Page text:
Wada Testing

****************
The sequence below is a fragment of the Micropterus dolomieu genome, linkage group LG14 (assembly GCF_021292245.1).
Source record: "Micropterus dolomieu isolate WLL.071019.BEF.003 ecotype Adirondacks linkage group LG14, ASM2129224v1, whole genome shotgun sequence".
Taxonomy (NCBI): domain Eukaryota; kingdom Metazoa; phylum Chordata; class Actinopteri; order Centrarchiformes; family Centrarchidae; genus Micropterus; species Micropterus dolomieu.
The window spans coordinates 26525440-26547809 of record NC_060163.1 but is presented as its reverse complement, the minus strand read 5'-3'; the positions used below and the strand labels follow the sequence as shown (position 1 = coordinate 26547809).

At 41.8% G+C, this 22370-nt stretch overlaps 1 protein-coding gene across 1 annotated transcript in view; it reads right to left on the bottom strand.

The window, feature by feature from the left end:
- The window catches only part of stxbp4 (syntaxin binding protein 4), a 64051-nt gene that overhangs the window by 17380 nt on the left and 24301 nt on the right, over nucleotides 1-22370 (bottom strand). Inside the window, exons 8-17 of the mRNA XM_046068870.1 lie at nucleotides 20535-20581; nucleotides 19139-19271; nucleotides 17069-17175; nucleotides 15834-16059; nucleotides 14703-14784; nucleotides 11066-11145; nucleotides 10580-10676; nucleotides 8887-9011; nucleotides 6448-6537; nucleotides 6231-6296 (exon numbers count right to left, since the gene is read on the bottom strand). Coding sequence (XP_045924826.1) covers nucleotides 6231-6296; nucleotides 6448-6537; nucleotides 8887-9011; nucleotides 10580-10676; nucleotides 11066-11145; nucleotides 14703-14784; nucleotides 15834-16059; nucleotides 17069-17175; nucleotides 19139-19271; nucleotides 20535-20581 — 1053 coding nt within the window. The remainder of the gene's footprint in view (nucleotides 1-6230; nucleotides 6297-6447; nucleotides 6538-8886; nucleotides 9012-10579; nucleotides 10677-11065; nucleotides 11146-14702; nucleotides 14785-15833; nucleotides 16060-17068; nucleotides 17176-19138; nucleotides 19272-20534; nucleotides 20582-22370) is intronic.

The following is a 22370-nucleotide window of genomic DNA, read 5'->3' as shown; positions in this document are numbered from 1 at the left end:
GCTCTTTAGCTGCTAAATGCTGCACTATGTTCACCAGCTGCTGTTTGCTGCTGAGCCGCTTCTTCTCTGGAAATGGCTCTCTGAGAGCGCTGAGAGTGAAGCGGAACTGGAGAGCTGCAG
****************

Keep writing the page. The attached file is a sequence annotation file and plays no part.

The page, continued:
A Wada test is used for pre-operative surgical planning in epilepsy. Patients who have epilepsy that is refractory to medications, and who are selected as candidates for surgical resection of a region of abnormal brain tissue, may undergo a Wada test. The test is performed in the angiography suite, similar to all other neurointerventional procedures. Electroencephalogram (EEG) leads are placed on the head to measure brain wave recordings and a diagnostic catheter cerebral angiogram is performed to evaluate the intracranial blood supply. A medication (sodium amytal) is then injected into a blood vessel to temporarily put half of the brain to sleep. The patient is then engaged in a series of memory and language tests. The medication wears off in a few minutes and the procedure is then repeated for the other half of the brain. This test is intended to determine which side of the brain controls language function and identify the role that each hemisphere plays in memory.